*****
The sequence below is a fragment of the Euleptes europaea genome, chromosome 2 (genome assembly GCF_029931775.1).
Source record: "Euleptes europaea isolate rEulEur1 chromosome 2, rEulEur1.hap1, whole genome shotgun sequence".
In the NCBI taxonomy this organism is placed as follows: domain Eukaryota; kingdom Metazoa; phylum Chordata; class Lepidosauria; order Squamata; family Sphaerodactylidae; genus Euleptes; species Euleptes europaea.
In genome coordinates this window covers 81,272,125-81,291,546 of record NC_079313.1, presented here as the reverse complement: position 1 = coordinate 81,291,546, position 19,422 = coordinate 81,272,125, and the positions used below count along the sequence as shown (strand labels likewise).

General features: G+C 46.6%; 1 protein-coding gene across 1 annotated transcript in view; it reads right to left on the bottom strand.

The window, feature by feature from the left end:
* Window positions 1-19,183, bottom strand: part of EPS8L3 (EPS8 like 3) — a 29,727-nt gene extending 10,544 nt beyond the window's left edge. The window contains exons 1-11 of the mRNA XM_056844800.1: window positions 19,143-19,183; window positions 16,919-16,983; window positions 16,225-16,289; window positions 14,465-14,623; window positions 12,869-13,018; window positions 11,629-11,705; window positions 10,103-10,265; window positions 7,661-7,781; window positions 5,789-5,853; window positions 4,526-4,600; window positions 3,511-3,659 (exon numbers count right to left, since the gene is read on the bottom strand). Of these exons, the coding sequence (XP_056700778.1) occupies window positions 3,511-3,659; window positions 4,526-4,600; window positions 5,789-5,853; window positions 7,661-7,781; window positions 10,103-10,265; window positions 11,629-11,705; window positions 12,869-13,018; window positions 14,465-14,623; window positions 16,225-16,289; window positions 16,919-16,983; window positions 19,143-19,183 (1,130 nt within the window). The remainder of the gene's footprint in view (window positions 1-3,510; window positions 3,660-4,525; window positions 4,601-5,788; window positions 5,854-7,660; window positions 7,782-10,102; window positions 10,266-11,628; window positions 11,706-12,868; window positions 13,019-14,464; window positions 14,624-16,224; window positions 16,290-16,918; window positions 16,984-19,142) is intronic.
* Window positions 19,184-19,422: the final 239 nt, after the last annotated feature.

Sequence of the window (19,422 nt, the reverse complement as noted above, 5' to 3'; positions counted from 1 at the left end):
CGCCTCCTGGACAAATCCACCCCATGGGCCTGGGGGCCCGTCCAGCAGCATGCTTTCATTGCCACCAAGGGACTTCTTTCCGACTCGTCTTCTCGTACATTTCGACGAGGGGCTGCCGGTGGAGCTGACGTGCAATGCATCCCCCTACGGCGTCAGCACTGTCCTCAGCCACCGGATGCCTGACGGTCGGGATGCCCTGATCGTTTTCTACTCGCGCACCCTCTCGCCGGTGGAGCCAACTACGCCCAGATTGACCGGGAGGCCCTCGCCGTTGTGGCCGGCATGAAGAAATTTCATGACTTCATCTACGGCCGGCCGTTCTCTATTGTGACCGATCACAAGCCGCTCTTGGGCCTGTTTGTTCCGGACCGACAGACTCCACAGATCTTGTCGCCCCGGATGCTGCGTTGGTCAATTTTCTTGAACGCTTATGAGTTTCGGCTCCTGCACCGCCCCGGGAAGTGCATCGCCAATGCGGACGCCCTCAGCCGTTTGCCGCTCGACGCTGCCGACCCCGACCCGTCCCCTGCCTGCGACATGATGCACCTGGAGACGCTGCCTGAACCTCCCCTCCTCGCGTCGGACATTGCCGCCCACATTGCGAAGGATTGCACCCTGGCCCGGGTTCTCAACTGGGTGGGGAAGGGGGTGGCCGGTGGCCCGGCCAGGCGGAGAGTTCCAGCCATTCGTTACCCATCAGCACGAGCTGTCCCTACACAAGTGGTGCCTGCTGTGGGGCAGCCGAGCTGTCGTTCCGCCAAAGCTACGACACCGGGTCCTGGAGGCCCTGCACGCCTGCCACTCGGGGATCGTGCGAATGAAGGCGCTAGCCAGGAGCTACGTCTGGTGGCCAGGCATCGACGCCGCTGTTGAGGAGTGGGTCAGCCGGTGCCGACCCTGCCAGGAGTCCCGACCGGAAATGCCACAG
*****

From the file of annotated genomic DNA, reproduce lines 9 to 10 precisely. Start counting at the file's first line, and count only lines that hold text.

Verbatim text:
Sequence of the window (19,422 nt, the reverse complement as noted above, 5' to 3'; positions counted from 1 at the left end):
CGCCTCCTGGACAAATCCACCCCATGGGCCTGGGGGCCCGTCCAGCAGCATGCTTTCATTGCCACCAAGGGACTTCTTTCCGACTCGTCTTCTCGTACATTTCGACGAGGGGCTGCCGGTGGAGCTGACGTGCAATGCATCCCCCTACGGCGTCAGCACTGTCCTCAGCCACCGGATGCCTGACGGTCGGGATGCCCTGATCGTTTTCTACTCGCGCACCCTCTCGCCGGTGGAGCCAACTACGCCCAGATTGACCGGGAGGCCCTCGCCGTTGTGGCCGGCATGAAGAAATTTCATGACTTCATCTACGGCCGGCCGTTCTCTATTGTGACCGATCACAAGCCGCTCTTGGGCCTGTTTGTTCCGGACCGACAGACTCCACAGATCTTGTCGCCCCGGATGCTGCGTTGGTCAATTTTCTTGAACGCTTATGAGTTTCGGCTCCTGCACCGCCCCGGGAAGTGCATCGCCAATGCGGACGCCCTCAGCCGTTTGCCGCTCGACGCTGCCGACCCCGACCCGTCCCCTGCCTGCGACATGATGCACCTGGAGACGCTGCCTGAACCTCCCCTCCTCGCGTCGGACATTGCCGCCCACATTGCGAAGGATTGCACCCTGGCCCGGGTTCTCAACTGGGTGGGGAAGGGGGTGGCCGGTGGCCCGGCCAGGCGGAGAGTTCCAGCCATTCGTTACCCATCAGCACGAGCTGTCCCTACACAAGTGGTGCCTGCTGTGGGGCAGCCGAGCTGTCGTTCCGCCAAAGCTACGACACCGGGTCCTGGAGGCCCTGCACGCCTGCCACTCGGGGATCGTGCGAATGAAGGCGCTAGCCAGGAGCTACGTCTGGTGGCCAGGCATCGACGCCGCTGTTGAGGAGTGGGTCAGCCGGTGCCGACCCTGCCAGGAGTCCCGACCGGAAATGCCACAG